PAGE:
Vintage Pulp Mar 13 2009
Your life can change forever in a thousand miles of open road.

Vanishing Point’s hard-driving anti-hero Kowalski is nobody special before the fateful moment he decides to deliver a Dodge Challenger from Denver to San Francisco in fifteen hours. He has to drive like a bat out of hell to do it, and suddenly what could have been a meaningless trip becomes instead a deadly serious rebuke to authority. Kowalski burns up mile after mile of open road, ripping along in a wash of dust and noise, and occasionally stopping to meet some of the denizens of the vast American west. This is one of the best counterculture movies ever made, in our humble view. Like Easy Rider, it portrays the establishment as fiercely opposed to freedom, and exposes its patriotic rhetoric as empty of substance. The two movies are almost companion pieces, telling us that when you rattle your cage, trouble will always be waiting around the next bend, or just over the horizon. Vanishing Point premiered in the U.S. today, 1971.


History Rewind
The headlines that mattered yesteryear.
March 22
1963—Profumo Denies Affair
In England, the Secretary of State for War, John Profumo, denies any impropriety with showgirl Christine Keeler and threatens to sue anyone repeating the allegations. The accusations involve not just infidelity, but the possibility acquaintances of Keeler might be trying to ply Profumo for nuclear secrets. In June, Profumo finally resigns from the government after confessing his sexual involvement with Keeler and admitting he lied to parliament.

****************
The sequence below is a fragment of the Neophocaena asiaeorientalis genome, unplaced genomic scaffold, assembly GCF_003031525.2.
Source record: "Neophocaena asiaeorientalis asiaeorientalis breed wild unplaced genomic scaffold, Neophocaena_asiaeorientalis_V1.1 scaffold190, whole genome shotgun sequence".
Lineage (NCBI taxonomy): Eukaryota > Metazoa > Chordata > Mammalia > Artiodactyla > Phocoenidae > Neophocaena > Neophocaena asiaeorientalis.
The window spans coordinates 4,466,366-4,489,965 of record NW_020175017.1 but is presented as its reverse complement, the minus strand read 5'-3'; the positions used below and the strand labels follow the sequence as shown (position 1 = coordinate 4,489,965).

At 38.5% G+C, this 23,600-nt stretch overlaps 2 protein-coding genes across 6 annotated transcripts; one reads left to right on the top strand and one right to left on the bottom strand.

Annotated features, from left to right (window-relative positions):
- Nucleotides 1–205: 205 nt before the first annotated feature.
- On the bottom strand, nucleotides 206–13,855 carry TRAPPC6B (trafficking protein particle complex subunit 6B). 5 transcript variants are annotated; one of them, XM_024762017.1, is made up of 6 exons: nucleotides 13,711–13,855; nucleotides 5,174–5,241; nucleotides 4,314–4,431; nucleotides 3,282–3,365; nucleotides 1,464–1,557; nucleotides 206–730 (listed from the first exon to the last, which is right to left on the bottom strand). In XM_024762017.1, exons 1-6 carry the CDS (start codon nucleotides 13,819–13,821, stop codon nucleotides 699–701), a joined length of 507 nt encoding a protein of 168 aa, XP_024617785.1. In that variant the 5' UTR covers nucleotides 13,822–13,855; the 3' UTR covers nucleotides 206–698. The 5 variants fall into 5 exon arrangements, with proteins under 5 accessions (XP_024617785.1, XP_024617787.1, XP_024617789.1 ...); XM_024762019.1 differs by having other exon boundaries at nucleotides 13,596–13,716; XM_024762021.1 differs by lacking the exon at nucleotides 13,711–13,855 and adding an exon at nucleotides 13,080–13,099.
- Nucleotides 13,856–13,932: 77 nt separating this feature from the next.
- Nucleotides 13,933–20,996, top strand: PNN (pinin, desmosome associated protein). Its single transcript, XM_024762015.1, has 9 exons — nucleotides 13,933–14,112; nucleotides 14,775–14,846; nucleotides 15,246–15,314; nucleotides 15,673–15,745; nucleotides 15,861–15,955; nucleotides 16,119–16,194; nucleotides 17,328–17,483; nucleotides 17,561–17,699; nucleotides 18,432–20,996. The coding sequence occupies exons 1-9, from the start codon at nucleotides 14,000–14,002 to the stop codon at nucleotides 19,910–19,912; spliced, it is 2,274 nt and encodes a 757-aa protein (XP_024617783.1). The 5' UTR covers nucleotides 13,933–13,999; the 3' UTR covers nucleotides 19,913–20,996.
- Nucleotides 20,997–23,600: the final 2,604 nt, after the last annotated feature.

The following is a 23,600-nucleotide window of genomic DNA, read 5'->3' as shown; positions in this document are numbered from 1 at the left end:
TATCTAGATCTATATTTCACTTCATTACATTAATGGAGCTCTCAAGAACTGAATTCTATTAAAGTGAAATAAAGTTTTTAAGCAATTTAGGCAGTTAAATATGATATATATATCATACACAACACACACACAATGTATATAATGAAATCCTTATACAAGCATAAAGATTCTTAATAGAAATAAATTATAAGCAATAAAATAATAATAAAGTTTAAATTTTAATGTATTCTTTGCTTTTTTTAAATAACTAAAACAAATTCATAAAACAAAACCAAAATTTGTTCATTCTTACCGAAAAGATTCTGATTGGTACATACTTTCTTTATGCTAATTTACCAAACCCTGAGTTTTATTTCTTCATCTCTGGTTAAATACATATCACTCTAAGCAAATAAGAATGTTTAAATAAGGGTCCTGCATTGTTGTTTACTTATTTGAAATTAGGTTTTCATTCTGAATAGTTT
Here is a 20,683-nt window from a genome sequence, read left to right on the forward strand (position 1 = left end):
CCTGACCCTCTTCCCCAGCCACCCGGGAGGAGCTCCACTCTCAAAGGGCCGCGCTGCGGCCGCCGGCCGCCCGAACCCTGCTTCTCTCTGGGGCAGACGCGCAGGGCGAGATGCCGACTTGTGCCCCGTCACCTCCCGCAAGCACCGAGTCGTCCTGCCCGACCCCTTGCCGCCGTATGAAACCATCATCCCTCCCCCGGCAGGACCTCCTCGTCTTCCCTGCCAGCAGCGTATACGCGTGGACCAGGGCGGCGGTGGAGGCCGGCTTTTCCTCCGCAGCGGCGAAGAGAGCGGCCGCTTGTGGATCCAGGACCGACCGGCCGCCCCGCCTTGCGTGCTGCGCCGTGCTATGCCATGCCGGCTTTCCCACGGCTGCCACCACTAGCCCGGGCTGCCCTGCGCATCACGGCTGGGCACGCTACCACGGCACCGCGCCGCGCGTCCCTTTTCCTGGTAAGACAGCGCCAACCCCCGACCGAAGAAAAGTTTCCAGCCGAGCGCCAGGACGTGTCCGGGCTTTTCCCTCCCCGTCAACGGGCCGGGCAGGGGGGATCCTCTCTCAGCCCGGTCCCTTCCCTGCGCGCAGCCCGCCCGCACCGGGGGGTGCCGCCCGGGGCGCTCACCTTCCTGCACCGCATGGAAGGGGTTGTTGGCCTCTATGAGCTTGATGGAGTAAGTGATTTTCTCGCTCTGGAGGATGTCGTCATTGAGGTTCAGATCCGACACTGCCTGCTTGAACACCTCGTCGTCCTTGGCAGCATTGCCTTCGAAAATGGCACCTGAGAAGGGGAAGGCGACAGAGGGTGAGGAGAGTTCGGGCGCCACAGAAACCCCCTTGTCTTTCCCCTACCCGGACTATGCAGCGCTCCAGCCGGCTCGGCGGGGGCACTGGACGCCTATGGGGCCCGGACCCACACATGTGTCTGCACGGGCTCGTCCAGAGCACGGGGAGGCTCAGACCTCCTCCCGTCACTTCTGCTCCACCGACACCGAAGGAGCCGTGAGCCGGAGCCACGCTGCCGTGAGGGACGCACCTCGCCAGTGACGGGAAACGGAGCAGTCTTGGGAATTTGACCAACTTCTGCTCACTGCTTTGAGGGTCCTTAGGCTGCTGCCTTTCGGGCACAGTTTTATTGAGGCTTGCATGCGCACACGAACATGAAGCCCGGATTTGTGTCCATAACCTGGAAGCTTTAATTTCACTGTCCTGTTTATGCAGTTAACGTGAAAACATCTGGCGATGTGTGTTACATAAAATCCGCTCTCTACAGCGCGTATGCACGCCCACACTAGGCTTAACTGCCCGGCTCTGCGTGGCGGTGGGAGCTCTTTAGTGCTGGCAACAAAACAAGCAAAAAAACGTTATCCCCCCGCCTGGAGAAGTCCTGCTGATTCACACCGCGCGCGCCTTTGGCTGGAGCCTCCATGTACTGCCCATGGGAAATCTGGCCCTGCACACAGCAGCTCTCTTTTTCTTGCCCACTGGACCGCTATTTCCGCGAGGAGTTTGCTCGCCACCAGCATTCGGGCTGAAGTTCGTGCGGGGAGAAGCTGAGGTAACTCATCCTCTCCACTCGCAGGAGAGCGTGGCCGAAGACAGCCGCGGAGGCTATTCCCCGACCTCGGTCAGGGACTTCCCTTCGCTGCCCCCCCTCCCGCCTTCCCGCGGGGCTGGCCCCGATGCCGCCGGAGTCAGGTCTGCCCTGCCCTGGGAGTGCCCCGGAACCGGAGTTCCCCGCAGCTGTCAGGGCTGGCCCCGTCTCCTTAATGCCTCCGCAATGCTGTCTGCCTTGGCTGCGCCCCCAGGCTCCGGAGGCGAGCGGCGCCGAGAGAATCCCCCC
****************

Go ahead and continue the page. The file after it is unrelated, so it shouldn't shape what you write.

1978—Karl Wallenda Falls to His Death
World famous German daredevil and high-wire walker Karl Wallenda, founder of the acrobatic troupe The Flying Wallendas, falls to his death attempting to walk on a cable strung between the two towers of the Condado Plaza Hotel in San Juan, Puerto Rico. Wallenda is seventy-three years old at the time, but it is a 30 mph wind, rather than age, that is generally blamed for sending him from the wire.
2006—Swedish Spy Stig Wennerstrom Dies
Swedish air force colonel Stig Wennerström, who had been convicted in the 1970s of passing Swedish, U.S. and NATO secrets to the Soviet Union over the course of fifteen years, dies in an old age home at the age of ninety-nine. The Wennerström affair, as some called it, was at the time one of the biggest scandals of the Cold War.
March 21
1963—Alcatraz Closes
The federal penitentiary located on Alcatraz Island in San Francisco Bay closes. The island had been home to a lighthouse, a military fortification, and a military prison over the years. In 1972, it would become a national recreation area open to tourists, and it would receive national landmark designations in 1976 and 1986.
March 20
1916—Einstein Publishes General Relativity
German-born theoretical physicist Albert Einstein publishes his general theory of relativity. Among the effects of the theory are phenomena such as the curvature of space-time, the bending of rays of light in gravitational fields, faster than light universe expansion, and the warping of space time around a rotating body.
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